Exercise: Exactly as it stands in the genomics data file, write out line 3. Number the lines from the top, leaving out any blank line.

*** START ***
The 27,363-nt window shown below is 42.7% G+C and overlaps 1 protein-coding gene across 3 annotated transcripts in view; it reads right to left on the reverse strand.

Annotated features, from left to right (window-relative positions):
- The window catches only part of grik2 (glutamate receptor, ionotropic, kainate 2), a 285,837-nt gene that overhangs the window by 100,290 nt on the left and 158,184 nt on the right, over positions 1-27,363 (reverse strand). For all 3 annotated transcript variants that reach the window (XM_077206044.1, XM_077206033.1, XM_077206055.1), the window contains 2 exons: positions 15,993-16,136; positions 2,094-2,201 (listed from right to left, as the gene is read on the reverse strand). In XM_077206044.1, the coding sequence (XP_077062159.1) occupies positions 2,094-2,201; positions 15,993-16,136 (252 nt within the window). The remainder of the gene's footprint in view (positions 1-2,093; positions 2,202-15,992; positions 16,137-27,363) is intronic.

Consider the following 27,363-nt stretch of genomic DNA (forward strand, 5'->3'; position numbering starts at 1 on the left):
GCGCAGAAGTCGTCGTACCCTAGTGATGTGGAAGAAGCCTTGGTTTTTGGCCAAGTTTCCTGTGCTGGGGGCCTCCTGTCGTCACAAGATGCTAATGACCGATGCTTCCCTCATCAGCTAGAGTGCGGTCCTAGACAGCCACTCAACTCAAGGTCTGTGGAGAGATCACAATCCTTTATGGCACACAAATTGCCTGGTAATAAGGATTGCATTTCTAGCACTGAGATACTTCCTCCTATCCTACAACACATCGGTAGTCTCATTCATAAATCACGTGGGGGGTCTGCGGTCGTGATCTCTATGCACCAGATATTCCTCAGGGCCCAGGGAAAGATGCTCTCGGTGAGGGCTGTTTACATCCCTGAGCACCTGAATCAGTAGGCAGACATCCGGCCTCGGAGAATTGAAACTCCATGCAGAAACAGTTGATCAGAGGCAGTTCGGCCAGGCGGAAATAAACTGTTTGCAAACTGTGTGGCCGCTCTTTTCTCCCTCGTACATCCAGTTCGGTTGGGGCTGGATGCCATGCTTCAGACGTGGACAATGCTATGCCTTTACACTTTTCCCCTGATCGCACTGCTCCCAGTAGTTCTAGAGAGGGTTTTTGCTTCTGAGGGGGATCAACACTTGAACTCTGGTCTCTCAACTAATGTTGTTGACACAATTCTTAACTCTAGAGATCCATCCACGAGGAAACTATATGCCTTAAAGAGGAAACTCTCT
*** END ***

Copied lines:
- The window catches only part of grik2 (glutamate receptor, ionotropic, kainate 2), a 285,837-nt gene that overhangs the window by 100,290 nt on the left and 158,184 nt on the right, over positions 1-27,363 (reverse strand). For all 3 annotated transcript variants that reach the window (XM_077206044.1, XM_077206033.1, XM_077206055.1), the window contains 2 exons: positions 15,993-16,136; positions 2,094-2,201 (listed from right to left, as the gene is read on the reverse strand). In XM_077206044.1, the coding sequence (XP_077062159.1) occupies positions 2,094-2,201; positions 15,993-16,136 (252 nt within the window). The remainder of the gene's footprint in view (positions 1-2,093; positions 2,202-15,992; positions 16,137-27,363) is intronic.